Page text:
Sunday, December 09, 2012

Movie Review: "Breaking Dawn pt. 2"

There's been an aura of fangirl wish fulfillment hanging around the Twilight books and movies since day one. I admit freely to enjoying the first book, in spite of some stilted writing/editing, because it reminded me of the painful awkwardness of being a teenager with a hardcore crush on that ungettable get. I have read all of the books in the Twilight series, and seen all the films (I can't bring myself to call it a "saga," which brings to mind Gone With The Wind - which deserves the moniker).

That said, I went to see "Breaking Dawn pt. 2" with a friend last night, and there were some places in which I was very pleasantly surprised indeed. BD is my least favorite book of the series, because of its too-slow pacing and its fizzle at the climactic moment of the story. Without giving too much away, I'll say that they definitely changed a couple of things that had left me underwhelmed when I read the book.

BD2, the film, starts out slow, as the book did, and I found myself preparing for disappointment. It's never easy to carry the "middle" of a story, but BD was noticeable in its slow pacing. I did not, and still don't, understand why they decided to break it into two films. True, there's a lot of story that needs to be crammed in - a lot happens in this book - but the real meat of the story is spread out over pages of introspection that I felt wandered too much from the necessary plot points in the book.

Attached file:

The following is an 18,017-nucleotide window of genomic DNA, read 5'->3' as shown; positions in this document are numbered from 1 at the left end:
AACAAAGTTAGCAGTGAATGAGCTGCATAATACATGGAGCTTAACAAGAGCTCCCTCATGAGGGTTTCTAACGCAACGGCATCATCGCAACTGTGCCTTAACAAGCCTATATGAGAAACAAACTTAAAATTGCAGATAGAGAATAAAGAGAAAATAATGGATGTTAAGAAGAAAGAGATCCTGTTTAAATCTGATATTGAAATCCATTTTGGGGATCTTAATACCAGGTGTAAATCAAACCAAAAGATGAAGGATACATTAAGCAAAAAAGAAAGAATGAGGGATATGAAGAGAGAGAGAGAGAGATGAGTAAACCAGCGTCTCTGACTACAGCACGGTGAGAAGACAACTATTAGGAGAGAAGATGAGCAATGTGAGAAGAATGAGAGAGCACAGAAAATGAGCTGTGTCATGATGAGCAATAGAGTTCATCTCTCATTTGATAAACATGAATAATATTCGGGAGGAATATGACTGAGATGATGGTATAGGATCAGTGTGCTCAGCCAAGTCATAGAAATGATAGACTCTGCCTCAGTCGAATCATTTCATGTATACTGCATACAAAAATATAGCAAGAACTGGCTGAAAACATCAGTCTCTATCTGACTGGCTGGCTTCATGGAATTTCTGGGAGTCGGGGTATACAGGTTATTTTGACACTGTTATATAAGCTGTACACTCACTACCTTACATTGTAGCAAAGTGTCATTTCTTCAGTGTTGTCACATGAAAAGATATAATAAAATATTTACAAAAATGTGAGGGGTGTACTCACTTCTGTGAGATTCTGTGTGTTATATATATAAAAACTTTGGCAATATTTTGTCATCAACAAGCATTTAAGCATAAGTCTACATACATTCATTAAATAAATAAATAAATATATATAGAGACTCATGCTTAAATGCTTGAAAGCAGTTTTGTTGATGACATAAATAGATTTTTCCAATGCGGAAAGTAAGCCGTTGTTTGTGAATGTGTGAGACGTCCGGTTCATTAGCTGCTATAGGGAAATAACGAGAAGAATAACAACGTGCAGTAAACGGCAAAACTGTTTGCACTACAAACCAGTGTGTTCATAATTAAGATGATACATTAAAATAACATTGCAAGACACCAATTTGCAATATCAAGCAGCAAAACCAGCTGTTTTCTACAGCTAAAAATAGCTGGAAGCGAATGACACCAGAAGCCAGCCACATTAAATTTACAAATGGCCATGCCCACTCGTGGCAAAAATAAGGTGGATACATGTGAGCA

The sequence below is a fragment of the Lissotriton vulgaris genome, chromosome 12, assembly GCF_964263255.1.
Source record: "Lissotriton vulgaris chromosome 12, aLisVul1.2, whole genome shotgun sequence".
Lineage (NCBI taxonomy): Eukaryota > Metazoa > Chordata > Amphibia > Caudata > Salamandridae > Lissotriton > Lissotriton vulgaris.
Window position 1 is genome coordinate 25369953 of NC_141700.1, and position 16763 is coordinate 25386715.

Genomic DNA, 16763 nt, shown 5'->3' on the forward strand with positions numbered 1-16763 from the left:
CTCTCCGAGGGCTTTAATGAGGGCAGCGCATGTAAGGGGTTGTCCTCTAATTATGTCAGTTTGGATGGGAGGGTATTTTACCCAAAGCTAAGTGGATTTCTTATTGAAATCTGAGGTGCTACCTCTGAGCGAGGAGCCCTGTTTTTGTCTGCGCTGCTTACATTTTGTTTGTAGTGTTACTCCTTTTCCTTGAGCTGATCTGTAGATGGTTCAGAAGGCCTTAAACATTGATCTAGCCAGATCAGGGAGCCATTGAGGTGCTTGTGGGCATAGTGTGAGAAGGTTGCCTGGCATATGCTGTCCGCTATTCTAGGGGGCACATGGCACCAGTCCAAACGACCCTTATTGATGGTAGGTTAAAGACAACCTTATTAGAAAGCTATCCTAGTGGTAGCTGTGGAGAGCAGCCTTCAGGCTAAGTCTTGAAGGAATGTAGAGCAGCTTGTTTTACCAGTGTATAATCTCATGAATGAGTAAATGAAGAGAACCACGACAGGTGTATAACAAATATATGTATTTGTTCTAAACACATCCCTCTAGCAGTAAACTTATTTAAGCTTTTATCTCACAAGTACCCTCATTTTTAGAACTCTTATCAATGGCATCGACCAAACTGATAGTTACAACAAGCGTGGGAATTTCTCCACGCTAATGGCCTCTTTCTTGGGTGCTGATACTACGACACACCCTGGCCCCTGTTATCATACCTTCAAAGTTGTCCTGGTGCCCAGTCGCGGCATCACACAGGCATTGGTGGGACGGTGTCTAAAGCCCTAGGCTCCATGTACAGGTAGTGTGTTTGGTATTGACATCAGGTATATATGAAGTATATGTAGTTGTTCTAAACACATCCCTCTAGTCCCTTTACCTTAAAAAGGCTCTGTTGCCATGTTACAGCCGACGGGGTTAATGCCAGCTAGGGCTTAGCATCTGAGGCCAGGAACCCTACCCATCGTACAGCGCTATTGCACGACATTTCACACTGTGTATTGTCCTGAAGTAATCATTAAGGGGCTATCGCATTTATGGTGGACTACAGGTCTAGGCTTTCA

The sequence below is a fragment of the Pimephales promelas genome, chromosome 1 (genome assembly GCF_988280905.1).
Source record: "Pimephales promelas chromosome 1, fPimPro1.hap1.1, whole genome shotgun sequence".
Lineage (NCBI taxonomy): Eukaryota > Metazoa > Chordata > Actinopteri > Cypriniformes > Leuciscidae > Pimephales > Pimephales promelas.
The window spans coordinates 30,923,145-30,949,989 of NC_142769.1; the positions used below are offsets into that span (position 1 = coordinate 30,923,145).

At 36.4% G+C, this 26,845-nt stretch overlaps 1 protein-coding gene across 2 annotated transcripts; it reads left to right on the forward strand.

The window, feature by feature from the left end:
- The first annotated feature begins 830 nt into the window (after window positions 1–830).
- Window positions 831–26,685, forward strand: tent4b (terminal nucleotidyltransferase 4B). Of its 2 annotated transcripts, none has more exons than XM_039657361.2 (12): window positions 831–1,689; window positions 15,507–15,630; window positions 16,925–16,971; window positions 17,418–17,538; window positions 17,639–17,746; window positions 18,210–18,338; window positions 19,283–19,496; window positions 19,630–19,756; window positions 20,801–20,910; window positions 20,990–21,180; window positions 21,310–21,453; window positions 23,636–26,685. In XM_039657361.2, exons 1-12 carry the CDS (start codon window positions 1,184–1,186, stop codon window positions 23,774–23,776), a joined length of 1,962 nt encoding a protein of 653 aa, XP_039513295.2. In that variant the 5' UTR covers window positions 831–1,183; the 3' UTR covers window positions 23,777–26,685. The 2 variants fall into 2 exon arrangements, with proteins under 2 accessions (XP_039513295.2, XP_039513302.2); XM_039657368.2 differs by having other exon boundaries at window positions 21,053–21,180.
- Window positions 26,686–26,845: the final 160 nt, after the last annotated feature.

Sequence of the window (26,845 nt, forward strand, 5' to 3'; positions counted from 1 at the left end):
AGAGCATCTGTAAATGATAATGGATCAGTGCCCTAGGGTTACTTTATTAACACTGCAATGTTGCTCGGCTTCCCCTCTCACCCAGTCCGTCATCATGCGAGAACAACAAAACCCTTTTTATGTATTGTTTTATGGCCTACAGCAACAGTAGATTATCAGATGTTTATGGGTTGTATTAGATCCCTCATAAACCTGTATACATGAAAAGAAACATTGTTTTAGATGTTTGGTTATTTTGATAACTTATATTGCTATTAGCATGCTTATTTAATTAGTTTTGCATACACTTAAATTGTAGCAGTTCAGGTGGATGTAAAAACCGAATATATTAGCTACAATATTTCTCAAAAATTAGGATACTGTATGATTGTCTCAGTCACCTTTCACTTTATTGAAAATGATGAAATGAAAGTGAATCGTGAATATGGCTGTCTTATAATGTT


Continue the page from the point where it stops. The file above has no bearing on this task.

Another flaw of this film is that its CGI is noticeable in its clunkiness. It's hard to translate sensory detail onto film. After all, they haven't invented a way to see-how-she-sees, hear-how-she-hears, and smell-how-she-smells (but I keep hoping). But the action is clearly CGI, too smooth, too perfect, and too smudged. When a viewer finds herself looking for the bad mechanics of artistry in a movie, trust me, it's bad for the story. Edward and Bella's baby is clearly CGI, a completely unnecessary use of the medium. It's the difference between watching something with bad 80's special effects, and watching Avatar ... where you could see pores in skin. The character spends such a short time being an infant that I wonder why it was worth the bother to CGI her. Not only that, but virtually every non-human in this film is over-CGI'd. I felt like I was watching a cartoon, rather than what should (and could, given its budget) have been a photo-real film. Part of the reason we enjoy watching films is to relate to the characters on a human level. That means they shouldn't look/act flawless, even when they are. I can name half a dozen movies where the CGI was so good, it's nearly invisible. This is NOT one of them. The CGI is so visible, it should have had its own acting credit. Story first. The flashy stuff should support it, not outshout it.

Pacing took a back seat, as well (not unexpected). There are too many pauses where the movie lingers on the young, happy, and in-love couple and all the awesome things they can now do. This, to the detriment of Bella's character growth as part of the family in her new role, and Edward's in coming to terms with her change. It's all too easy for them. Granted, I'm from the Joss Whedon school of storytelling, where no one gets to be happy for long ... 'cause what fun is that? We read books and watch movies to see the characters overcome adversity, not to sit there and watch them be happy, as if we're mashing our noses to a storefront window with a sparkly, perfect life inside.

The end of this film may well have been its saving grace. It's another of those awesome examples of revision done right. It got a "Wooooow" out of me, no question. Had the rest of the film been this cunningly written, it might have gotten a 4 or above, but given all its flaws, I can only give this film a 3 of 5. Farewell, Twilight. Let's see what books Hollywood picks next.

No comments:

Post a Comment